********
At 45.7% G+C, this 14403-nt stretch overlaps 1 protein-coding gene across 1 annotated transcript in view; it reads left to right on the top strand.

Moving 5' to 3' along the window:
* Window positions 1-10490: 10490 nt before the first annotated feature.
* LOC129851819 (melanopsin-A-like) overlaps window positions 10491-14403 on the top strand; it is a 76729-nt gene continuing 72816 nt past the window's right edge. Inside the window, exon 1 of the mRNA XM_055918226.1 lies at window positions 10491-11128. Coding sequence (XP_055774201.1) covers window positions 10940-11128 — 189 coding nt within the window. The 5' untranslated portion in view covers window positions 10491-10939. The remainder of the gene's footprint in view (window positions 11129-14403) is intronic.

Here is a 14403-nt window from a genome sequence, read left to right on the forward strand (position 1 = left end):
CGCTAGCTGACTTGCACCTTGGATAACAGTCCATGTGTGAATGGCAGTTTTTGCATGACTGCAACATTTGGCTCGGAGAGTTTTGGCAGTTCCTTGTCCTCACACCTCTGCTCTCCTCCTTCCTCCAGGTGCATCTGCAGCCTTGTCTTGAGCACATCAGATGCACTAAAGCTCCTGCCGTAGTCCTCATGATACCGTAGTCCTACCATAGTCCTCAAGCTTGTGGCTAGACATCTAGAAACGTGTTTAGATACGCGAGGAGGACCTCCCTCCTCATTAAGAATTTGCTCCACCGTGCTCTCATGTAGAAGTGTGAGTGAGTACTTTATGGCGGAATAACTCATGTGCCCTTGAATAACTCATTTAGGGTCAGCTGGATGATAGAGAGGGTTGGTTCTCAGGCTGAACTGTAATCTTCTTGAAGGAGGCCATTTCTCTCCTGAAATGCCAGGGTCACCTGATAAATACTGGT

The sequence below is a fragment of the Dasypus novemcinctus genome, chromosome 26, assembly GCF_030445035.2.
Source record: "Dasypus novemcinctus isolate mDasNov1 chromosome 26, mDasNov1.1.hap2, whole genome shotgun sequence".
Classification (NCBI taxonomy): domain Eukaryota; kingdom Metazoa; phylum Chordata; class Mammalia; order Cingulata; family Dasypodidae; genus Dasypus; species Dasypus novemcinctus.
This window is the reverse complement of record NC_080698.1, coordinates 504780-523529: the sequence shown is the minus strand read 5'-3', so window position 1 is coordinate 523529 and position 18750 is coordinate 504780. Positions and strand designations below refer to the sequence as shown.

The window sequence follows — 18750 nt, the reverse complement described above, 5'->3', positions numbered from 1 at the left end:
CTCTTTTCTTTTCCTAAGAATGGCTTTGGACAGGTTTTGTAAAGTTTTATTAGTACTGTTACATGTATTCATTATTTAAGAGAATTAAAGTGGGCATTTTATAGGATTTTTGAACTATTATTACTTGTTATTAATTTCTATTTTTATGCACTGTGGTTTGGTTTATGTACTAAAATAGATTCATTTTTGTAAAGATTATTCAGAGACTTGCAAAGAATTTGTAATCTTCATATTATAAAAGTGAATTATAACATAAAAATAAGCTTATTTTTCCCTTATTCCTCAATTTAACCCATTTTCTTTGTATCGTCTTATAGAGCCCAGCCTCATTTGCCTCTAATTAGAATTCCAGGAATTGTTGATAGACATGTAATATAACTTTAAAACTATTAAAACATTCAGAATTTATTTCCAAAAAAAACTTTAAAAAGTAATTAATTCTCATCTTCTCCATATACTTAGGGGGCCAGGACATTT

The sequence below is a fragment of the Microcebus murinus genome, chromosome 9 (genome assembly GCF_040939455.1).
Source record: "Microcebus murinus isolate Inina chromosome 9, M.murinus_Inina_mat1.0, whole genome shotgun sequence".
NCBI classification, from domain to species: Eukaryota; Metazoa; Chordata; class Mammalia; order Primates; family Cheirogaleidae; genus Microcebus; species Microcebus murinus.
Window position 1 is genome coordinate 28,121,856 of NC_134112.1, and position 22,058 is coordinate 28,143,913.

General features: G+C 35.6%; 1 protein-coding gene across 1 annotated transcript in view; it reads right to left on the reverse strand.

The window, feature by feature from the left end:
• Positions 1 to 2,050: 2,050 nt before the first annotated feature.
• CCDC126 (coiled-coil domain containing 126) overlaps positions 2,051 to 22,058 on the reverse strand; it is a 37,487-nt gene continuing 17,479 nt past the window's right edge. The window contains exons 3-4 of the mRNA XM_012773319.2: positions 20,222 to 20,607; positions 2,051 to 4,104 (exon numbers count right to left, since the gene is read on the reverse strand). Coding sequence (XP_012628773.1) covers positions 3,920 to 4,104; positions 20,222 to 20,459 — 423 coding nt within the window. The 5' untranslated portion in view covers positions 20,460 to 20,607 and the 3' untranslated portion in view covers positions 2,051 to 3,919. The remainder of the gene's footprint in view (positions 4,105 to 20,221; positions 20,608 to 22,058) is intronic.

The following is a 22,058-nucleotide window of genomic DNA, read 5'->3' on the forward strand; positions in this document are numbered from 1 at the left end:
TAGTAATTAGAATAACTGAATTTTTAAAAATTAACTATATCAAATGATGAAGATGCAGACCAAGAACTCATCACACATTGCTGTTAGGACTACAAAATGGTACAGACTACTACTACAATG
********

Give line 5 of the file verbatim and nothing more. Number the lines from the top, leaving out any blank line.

Here is a 14403-nt window from a genome sequence, read left to right on the forward strand (position 1 = left end):